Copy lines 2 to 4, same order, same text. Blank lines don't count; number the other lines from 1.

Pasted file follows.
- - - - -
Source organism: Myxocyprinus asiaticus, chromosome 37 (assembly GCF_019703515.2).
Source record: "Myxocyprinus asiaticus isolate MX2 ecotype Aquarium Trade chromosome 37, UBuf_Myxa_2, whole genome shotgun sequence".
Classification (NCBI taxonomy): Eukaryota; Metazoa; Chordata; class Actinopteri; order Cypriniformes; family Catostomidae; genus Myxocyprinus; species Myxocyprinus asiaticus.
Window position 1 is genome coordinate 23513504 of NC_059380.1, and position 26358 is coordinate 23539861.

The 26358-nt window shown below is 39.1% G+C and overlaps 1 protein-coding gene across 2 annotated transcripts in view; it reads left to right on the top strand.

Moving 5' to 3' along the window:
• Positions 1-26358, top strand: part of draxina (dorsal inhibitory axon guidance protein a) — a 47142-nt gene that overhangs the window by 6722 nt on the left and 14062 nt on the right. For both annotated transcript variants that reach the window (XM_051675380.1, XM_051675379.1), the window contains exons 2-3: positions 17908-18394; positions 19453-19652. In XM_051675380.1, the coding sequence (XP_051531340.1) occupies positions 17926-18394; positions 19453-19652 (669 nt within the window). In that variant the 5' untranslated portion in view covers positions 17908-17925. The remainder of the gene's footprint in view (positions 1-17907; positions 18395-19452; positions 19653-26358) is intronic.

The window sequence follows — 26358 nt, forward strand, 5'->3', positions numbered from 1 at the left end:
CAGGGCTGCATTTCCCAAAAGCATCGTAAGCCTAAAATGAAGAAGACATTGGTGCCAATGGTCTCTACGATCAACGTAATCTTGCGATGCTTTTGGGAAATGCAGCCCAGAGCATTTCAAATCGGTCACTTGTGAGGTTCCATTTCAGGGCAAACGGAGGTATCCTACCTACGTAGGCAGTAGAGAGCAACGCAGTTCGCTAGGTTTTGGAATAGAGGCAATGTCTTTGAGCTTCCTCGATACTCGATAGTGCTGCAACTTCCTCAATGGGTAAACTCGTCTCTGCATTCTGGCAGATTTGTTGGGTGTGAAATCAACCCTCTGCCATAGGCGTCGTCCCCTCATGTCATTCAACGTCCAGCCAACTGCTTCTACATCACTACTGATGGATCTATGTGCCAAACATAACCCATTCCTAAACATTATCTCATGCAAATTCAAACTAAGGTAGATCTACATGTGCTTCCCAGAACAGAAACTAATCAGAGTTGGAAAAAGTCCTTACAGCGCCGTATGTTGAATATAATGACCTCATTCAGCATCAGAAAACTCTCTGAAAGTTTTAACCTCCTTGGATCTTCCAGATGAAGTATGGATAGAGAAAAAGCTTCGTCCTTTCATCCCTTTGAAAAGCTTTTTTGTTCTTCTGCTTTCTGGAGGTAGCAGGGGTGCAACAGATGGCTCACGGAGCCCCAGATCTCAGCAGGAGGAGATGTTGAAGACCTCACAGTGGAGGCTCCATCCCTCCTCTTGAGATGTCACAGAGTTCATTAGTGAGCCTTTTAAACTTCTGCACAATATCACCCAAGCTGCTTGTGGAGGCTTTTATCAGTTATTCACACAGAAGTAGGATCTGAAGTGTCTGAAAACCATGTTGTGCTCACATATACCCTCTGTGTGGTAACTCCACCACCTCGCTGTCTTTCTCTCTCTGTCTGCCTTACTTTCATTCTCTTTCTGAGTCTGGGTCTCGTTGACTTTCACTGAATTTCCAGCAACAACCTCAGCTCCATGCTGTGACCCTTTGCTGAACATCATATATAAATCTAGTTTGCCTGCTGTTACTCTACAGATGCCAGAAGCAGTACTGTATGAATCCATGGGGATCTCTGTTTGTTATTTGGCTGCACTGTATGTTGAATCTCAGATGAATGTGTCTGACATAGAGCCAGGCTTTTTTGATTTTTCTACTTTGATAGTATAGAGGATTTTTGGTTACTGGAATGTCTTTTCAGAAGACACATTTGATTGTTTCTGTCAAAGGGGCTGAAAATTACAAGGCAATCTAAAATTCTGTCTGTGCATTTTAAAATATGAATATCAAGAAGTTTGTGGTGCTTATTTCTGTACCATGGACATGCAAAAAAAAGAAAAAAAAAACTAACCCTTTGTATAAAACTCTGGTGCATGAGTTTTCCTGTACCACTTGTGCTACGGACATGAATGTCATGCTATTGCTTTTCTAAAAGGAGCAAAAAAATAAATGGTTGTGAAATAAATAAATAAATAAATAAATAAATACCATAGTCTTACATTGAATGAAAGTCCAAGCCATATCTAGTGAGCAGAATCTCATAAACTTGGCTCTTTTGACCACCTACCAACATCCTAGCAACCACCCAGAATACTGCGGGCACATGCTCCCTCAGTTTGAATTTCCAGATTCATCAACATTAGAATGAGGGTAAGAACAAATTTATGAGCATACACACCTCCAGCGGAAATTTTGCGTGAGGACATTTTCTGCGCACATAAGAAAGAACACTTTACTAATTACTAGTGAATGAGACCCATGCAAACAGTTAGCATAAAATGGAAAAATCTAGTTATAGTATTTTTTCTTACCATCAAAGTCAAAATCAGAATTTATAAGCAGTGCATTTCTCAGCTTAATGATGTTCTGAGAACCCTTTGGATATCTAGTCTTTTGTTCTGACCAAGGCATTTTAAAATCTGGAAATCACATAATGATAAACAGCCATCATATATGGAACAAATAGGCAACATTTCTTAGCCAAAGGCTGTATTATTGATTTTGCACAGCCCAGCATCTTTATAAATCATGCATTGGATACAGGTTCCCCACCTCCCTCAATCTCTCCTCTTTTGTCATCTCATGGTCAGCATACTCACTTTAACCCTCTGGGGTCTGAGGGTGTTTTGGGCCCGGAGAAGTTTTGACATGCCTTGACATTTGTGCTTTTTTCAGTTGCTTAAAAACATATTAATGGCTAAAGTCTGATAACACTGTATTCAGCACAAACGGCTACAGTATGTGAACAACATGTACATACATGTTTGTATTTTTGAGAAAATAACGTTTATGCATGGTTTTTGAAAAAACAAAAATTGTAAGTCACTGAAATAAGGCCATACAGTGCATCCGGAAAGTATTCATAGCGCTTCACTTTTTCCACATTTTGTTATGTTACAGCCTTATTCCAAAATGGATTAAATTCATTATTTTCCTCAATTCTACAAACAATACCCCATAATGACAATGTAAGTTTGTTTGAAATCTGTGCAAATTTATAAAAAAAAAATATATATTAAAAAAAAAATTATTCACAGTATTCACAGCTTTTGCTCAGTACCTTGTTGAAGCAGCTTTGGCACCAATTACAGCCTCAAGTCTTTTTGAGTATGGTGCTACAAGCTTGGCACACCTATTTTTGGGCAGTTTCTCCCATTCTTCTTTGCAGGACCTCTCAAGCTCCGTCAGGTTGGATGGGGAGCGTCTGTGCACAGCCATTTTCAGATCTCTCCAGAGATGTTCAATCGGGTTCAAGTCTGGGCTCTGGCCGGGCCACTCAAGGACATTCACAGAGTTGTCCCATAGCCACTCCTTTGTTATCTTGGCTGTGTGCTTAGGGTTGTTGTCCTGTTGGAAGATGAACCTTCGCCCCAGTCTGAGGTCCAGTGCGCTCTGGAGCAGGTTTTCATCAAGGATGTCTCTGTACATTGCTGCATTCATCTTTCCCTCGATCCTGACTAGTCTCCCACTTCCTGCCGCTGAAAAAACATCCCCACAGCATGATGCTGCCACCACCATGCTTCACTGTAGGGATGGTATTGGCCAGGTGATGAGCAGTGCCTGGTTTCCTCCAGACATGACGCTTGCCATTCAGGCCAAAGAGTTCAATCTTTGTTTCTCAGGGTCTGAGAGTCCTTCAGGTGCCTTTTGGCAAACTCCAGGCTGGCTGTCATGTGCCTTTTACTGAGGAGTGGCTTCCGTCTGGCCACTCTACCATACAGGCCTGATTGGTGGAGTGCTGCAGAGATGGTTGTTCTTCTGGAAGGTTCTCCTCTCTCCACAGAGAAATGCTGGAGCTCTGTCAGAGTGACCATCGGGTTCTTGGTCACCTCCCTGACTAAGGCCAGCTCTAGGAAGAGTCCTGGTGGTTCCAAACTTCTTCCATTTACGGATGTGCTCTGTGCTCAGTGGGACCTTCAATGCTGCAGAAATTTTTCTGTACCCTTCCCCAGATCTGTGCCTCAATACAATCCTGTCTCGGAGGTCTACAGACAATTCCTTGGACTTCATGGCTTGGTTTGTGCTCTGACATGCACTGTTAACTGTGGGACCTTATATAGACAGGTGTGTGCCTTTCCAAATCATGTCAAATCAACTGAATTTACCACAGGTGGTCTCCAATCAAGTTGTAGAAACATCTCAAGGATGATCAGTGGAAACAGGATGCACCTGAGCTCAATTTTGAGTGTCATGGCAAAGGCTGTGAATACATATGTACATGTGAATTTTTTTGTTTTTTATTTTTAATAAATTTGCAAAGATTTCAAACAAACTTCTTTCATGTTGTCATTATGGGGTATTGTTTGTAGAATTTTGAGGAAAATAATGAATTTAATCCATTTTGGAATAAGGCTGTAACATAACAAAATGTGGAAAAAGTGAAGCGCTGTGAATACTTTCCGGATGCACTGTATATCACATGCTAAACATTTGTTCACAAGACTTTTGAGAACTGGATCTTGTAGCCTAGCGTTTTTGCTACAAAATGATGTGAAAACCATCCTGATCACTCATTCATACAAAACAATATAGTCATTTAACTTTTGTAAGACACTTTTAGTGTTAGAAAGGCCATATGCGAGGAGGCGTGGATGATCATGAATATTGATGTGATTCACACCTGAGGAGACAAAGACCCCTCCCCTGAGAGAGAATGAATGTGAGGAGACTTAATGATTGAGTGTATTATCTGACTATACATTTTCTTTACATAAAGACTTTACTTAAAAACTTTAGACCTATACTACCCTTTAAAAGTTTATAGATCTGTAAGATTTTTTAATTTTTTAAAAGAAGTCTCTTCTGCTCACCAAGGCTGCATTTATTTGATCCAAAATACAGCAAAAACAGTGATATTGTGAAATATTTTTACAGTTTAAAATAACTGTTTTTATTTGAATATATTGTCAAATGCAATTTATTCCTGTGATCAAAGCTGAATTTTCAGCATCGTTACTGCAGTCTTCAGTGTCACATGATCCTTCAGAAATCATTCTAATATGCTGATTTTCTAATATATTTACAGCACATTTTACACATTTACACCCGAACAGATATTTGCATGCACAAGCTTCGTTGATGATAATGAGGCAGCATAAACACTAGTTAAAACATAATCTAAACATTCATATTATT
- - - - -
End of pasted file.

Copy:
Source record: "Myxocyprinus asiaticus isolate MX2 ecotype Aquarium Trade chromosome 37, UBuf_Myxa_2, whole genome shotgun sequence".
Classification (NCBI taxonomy): Eukaryota; Metazoa; Chordata; class Actinopteri; order Cypriniformes; family Catostomidae; genus Myxocyprinus; species Myxocyprinus asiaticus.
Window position 1 is genome coordinate 23513504 of NC_059380.1, and position 26358 is coordinate 23539861.